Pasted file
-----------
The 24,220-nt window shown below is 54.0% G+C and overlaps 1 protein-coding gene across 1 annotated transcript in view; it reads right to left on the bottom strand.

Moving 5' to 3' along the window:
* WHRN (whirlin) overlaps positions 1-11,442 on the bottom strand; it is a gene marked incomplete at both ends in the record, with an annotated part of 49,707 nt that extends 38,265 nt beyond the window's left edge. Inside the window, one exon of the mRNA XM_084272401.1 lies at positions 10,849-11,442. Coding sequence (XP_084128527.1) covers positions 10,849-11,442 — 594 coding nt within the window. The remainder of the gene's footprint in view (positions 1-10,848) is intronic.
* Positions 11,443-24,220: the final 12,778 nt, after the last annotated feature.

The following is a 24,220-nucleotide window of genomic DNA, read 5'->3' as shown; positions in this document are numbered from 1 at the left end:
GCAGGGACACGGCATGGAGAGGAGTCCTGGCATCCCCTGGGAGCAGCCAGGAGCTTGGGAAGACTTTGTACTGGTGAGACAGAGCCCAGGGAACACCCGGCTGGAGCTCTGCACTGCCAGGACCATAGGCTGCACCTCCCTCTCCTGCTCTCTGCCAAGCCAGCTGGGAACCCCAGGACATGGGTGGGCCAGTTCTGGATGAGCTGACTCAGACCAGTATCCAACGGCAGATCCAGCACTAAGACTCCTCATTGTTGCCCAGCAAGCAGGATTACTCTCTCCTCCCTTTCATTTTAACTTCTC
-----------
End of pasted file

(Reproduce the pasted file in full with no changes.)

The 24,220-nt window shown below is 54.0% G+C and overlaps 1 protein-coding gene across 1 annotated transcript in view; it reads right to left on the bottom strand.

Moving 5' to 3' along the window:
* WHRN (whirlin) overlaps positions 1-11,442 on the bottom strand; it is a gene marked incomplete at both ends in the record, with an annotated part of 49,707 nt that extends 38,265 nt beyond the window's left edge. Inside the window, one exon of the mRNA XM_084272401.1 lies at positions 10,849-11,442. Coding sequence (XP_084128527.1) covers positions 10,849-11,442 — 594 coding nt within the window. The remainder of the gene's footprint in view (positions 1-10,848) is intronic.
* Positions 11,443-24,220: the final 12,778 nt, after the last annotated feature.

The following is a 24,220-nucleotide window of genomic DNA, read 5'->3' as shown; positions in this document are numbered from 1 at the left end:
GCAGGGACACGGCATGGAGAGGAGTCCTGGCATCCCCTGGGAGCAGCCAGGAGCTTGGGAAGACTTTGTACTGGTGAGACAGAGCCCAGGGAACACCCGGCTGGAGCTCTGCACTGCCAGGACCATAGGCTGCACCTCCCTCTCCTGCTCTCTGCCAAGCCAGCTGGGAACCCCAGGACATGGGTGGGCCAGTTCTGGATGAGCTGACTCAGACCAGTATCCAACGGCAGATCCAGCACTAAGACTCCTCATTGTTGCCCAGCAAGCAGGATTACTCTCTCCTCCCTTTCATTTTAACTTCTC